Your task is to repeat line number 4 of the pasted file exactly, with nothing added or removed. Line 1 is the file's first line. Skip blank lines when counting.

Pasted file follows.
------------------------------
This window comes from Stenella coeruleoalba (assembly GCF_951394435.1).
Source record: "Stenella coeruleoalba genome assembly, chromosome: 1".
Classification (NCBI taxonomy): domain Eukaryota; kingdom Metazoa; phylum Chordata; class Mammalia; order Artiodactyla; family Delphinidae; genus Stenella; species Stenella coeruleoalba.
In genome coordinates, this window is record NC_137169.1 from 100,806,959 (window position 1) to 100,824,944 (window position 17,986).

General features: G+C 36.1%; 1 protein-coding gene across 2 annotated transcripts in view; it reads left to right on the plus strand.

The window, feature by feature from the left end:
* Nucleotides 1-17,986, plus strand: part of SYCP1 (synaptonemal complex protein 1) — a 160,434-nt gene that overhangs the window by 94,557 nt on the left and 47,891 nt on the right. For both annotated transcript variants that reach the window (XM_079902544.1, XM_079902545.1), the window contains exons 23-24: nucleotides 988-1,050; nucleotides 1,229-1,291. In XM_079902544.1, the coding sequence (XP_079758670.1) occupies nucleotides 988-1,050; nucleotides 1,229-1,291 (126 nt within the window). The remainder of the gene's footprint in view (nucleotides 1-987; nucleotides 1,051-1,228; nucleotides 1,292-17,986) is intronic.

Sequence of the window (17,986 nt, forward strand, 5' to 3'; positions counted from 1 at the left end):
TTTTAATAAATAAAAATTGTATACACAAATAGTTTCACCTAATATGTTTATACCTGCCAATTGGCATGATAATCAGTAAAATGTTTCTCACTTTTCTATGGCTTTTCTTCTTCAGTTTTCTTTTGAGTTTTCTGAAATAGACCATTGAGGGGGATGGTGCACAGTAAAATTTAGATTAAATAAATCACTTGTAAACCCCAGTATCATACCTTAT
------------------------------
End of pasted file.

In genome coordinates, this window is record NC_137169.1 from 100,806,959 (window position 1) to 100,824,944 (window position 17,986).